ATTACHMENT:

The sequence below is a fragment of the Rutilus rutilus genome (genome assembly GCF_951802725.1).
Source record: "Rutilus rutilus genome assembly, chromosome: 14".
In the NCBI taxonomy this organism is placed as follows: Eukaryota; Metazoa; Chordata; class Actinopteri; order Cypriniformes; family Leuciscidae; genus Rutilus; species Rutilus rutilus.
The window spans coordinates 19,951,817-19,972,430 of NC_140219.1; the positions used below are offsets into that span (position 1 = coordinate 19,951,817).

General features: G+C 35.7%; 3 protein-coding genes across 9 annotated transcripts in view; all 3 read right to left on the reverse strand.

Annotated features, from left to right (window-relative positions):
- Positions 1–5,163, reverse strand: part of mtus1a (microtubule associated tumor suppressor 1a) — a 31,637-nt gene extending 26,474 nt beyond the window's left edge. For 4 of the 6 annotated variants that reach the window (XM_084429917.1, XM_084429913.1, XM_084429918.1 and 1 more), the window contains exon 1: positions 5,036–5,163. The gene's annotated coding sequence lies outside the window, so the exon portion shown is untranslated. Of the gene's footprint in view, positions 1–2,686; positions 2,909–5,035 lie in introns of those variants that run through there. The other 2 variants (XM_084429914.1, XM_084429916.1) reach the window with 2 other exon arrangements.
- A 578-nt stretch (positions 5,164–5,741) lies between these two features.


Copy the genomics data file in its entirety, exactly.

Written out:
The sequence below is a fragment of the Rutilus rutilus genome (genome assembly GCF_951802725.1).
Source record: "Rutilus rutilus genome assembly, chromosome: 14".
In the NCBI taxonomy this organism is placed as follows: Eukaryota; Metazoa; Chordata; class Actinopteri; order Cypriniformes; family Leuciscidae; genus Rutilus; species Rutilus rutilus.
The window spans coordinates 19,951,817-19,972,430 of NC_140219.1; the positions used below are offsets into that span (position 1 = coordinate 19,951,817).

General features: G+C 35.7%; 3 protein-coding genes across 9 annotated transcripts in view; all 3 read right to left on the reverse strand.

Annotated features, from left to right (window-relative positions):
- Positions 1–5,163, reverse strand: part of mtus1a (microtubule associated tumor suppressor 1a) — a 31,637-nt gene extending 26,474 nt beyond the window's left edge. For 4 of the 6 annotated variants that reach the window (XM_084429917.1, XM_084429913.1, XM_084429918.1 and 1 more), the window contains exon 1: positions 5,036–5,163. The gene's annotated coding sequence lies outside the window, so the exon portion shown is untranslated. Of the gene's footprint in view, positions 1–2,686; positions 2,909–5,035 lie in introns of those variants that run through there. The other 2 variants (XM_084429914.1, XM_084429916.1) reach the window with 2 other exon arrangements.
- A 578-nt stretch (positions 5,164–5,741) lies between these two features.